Monday, December 21, 2020

Mank: No High Comedy

Gary Oldman as Herman Mankiewicz in Mank. The film is now streaming on Netflix.

This review contains spoilers.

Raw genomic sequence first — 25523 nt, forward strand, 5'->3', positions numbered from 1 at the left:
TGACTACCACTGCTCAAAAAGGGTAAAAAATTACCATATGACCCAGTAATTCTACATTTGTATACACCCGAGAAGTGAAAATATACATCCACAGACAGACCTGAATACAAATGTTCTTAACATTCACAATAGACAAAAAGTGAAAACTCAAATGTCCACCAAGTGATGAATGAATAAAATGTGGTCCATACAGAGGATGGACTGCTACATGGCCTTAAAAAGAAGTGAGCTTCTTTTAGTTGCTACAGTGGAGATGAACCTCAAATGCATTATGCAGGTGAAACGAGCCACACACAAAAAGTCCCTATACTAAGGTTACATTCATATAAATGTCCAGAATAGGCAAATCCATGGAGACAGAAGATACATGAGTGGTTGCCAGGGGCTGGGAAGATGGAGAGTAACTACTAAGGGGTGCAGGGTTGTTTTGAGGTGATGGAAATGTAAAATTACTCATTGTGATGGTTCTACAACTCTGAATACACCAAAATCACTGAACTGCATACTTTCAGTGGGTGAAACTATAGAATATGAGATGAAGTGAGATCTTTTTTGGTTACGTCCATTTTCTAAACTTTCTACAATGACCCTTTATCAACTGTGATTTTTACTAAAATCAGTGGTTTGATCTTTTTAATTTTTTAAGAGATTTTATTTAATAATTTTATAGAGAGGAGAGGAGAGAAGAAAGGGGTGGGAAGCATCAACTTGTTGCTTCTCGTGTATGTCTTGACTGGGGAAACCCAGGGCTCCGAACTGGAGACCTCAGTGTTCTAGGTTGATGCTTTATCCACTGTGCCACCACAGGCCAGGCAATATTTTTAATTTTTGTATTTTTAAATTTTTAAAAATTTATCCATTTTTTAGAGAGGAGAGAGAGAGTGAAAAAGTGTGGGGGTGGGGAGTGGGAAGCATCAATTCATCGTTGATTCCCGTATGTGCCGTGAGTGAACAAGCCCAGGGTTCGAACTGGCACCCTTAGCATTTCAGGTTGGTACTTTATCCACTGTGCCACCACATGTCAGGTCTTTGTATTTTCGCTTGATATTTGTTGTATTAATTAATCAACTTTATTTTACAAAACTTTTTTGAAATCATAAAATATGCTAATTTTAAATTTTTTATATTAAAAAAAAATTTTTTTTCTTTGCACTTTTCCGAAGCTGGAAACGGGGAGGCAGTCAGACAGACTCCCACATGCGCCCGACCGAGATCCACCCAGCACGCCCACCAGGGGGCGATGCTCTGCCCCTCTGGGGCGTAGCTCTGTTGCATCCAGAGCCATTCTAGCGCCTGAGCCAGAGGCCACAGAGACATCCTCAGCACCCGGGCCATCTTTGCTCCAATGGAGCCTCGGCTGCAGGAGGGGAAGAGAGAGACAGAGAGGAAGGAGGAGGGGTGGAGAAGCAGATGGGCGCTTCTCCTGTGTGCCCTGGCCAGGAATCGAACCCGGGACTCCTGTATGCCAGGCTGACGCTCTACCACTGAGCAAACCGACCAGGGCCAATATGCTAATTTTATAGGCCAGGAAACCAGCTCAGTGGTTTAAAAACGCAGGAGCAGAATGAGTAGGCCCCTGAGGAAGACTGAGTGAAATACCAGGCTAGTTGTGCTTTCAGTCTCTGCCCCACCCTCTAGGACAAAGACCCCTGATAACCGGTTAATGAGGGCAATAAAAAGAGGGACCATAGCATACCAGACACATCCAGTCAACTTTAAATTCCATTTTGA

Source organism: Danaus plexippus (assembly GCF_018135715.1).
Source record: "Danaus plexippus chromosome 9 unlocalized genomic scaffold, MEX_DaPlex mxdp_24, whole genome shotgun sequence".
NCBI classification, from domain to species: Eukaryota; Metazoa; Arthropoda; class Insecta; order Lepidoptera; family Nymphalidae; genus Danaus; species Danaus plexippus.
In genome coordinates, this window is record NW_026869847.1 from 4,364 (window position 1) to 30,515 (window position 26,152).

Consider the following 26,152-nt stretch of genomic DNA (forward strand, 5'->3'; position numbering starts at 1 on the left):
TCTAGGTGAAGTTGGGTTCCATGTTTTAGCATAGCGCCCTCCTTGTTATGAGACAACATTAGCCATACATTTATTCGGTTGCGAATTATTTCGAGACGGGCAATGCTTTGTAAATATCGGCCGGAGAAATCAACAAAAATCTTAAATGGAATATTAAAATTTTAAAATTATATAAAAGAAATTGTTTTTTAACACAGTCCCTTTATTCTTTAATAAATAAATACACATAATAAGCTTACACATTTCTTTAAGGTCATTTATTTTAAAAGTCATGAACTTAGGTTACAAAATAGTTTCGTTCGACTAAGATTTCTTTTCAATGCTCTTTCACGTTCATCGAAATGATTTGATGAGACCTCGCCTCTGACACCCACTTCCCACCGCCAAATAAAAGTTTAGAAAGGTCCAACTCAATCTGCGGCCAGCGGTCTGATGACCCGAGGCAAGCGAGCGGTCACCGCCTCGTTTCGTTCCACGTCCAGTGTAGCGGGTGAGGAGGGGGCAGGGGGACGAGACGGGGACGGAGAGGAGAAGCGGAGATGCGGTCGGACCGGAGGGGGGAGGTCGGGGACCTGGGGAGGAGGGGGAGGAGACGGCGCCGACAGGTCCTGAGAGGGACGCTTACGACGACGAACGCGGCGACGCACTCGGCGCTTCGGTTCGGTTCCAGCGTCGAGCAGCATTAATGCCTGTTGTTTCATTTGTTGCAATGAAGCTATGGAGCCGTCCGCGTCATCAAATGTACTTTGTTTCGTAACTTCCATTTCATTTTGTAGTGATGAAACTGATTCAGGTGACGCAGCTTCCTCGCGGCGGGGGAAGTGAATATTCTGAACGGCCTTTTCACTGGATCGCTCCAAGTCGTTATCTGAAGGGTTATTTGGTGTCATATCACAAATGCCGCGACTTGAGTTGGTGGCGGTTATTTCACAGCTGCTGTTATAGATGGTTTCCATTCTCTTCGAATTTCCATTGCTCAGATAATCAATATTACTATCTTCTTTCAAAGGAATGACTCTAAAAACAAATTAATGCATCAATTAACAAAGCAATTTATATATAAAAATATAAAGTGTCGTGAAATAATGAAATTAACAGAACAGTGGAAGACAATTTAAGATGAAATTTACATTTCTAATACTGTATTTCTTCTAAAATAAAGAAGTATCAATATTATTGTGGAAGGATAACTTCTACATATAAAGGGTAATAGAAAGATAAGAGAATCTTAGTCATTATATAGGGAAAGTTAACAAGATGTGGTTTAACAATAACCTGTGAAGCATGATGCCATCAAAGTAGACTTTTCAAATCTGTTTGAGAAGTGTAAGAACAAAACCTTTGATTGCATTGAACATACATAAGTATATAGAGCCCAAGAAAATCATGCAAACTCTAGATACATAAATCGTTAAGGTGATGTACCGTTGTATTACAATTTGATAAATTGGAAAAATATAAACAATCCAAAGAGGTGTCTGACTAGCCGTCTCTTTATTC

Pauline Kael’s essay “Raising Kane” advanced the idea that Herman J. Mankiewicz had written the screenplay for Citizen Kane, for which he shared screen credit – and a screenwriting Oscar – with the film’s director, Orson Welles. By the time she wrote the piece (which was published in The New Yorker in 1971 and later released in The Citizen Kane Book, side by side with the shooting script), Welles was in the habit of appearing on TV talk shows and protesting that he was the real author of the script – that all Mankiewicz had come up with was the “Rosebud” mystery, which Welles claimed he’d never cared much for anyway. But though “Raising Kane” infuriated Welles enthusiasts who wanted to believe he was the hero of the project, especially those who subscribed to the auteur theory of film criticism that rejects the notion that movies are a collaborative art form, Kael didn’t write it simply out of a desire to correct the misperception about the importance of Mankiewicz’s role in the making of the movie – and she certainly didn’t write it, as the filmmaker and Welles idolater Peter Bogdanovich and other have insisted for years, to denigrate Welles. (Anyone who thinks so ought to check out her review of his 1967 Falstaff, a.k.a. Chimes at Midnight, in her collection Kiss Kiss Bang Bang.) The essay, an astonishingly perceptive and densely detailed piece of film scholarship and film criticism, argues that Citizen Kane is the most enjoyable of all great American movies because of the collaboration of two sensational artists, an iconoclastic prodigy making his first picture and a witty veteran who were both liberated by the subject matter to do glittering, audacious work. (Welles was twenty-five, Mankiewicz forty-three.) Welles, who came from New York theatre and radio and didn’t know the rules for making a Hollywood movie, went right ahead and broke them gleefully, and with the help of another pro, the extraordinary cinematographer Gregg Toland, he came up with fresh, innovative ways of using the camera. Mankiewicz, one of the many gifted east-coast playwrights and fiction writers the studios imported when sound came in, wrote a script that, Kael argues, is the culmination of the era, roughly the first decade of talking pictures, when the funny, clever contributions of Mank’s circle -- which included many of the most brilliant New York transplants, like George S. Kaufman and Dorothy Parker, Ben Hecht and Charles MacArthur -- flavored movies in every genre but especially those that were tailored specifically for the talkies, like the newspaper picture. (One of the first newspaper pictures adapted Hecht and MacArthur's fabulous hard-boiled stage comedy The Front Page.) That’s what Kane is, and its subject, the newspaper magnate Charles Foster Kane, is transparently William Randolph Hearst, who began an empire by popularizing journalistic writing. Kane is a film à clef that everyone in America could unlock from the opening sequence, set on a Gothic southern-Californian estate called Xanadu that anybody who read the papers could identify as Hearst’s San Simeon. What made the movie even more daring was that, while Kane dies in the opening moments of the movie, Hearst was still very much alive.